The review can be read at:


Gareth Llŷr Evans was there for the Guardian:

"...Katie Elin-Salt and Eleri B Jones’s Celebrated Virgins...charts Butler and Ponsonby’s relationship from the first tentative pangs of unarticulated love to the serenity of their eventual “silent, pensive days” spent among the roses. Although based on real events, it is noted as a reimagining of the ladies’ narrative and aims to reclaim their story on their own terms. And while the drama, like its title, is quite chaste, it is persuasively and often tenderly affecting.

"Written by Elin-Salt and directed by Jones, Celebrated Virgins is performed by a cast of four with the assistance of a community ensemble. As Sarah, Heather Agyepong possesses a commanding and playful charm, and from the outset this is clearly very much her story. Her free-spiritedness is in stark contrast to Victoria John’s Eleanor, more cautious and concerned about how the world might impinge on their unconventional idyll.

"Condensing the story of two extraordinary lives over the course of 50 years perhaps inevitably makes the telling a little potted. The first act feels like a succession of events, interspersed with musical longueurs that inhibit the pacing. But gears shift in the second act, partly due to the presence of the ladies’ maid, Mary Carryl – played by Emma Pallant – and the action feels far more immediate, its dramatic tensions more pressing.

"The presence of the community cast is a lovely touch, a constant reminder that even these staged historical figures were also real people, determined to exist simply with dignity and grace. And at its most tender, Celebrated Virgins is a warm affirmation of lives lived authentically, and of gardens tended into bloom."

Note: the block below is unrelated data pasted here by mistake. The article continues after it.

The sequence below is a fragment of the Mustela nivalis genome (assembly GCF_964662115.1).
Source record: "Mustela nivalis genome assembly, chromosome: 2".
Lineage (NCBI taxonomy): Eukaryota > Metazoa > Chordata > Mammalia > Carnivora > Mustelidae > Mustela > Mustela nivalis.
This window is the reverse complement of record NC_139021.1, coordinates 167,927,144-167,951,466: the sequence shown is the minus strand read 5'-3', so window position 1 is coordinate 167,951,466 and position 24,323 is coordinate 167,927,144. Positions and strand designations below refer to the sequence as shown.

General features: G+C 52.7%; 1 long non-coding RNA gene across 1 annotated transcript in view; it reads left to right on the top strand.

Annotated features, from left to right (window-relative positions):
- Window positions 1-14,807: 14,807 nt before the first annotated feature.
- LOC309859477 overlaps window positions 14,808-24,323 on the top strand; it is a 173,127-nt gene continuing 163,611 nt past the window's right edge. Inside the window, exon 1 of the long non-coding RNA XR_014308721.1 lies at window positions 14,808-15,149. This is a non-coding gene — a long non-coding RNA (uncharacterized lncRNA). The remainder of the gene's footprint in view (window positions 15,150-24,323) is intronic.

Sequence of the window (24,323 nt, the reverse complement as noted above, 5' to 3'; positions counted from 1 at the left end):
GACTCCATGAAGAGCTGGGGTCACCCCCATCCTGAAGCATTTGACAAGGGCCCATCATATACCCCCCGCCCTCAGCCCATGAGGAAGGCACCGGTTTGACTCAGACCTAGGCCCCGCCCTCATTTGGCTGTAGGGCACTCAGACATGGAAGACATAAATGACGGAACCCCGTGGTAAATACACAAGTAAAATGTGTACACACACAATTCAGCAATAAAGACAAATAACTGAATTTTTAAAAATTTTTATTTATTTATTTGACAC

Extracts from the full review which can be read at:

From Arts Scene in Wales:

"...Sarah is sent away to a school where she and her tutor Eleanor (who happens to be a Lady from one of Ireland’s most notable families) bond over a shared love of literature. They are particularly fond of the epistolary novel, reading aloud to each other from Richardson’s Clarissa and French examples of the genre, setting us up for a romance that blossoms via letter after rumours about their relationship abound and Sarah is sent home.

After talk of marriages neither want, they run away together. Unsuccessfully at first and then successfully, crossing the sea to North Wales and settling in Llangollen with their maid Mary Carryl...a parade of visitors streaming through the house from all over the world. The visitors include poets such as Wordsworth and members of the aristocracy, all attracted by an article they have read and afterwards dissecting their impressions of the pair as though they were animals to be studied. They also serve to highlight the differences between the couple, with Eleanor more anti-social and cautious of being judged, and Sarah more outgoing and almost recklessly brave."

.The full review at:

The Tyfu/ Grow Creative Development Programme features in the "At Theatr Clwyd" sequence 11th February 2020.

Some of the theatre work features on:

"Hello Again" is reviewed in the sequence "At RWCMD" 10th February 2010.

"Crouch Touch Pause Engage" at "At National Theatre Wales" 24th Feb 2015.

For Theatr Clwyd below:

"As You Like It" 15th February 2012

"Educating Rita" 28th April 2013

"Under Milk Wood" 13th March 2014, 14th March 2014, 11th April 2014

"Out of Love" 28th July 2017

"Black Mountain" 20th February 2018

Katie Elin-Salt is interviewed by Gareth Williams for Get the Chance at:

Reviewed by: Adam Somerset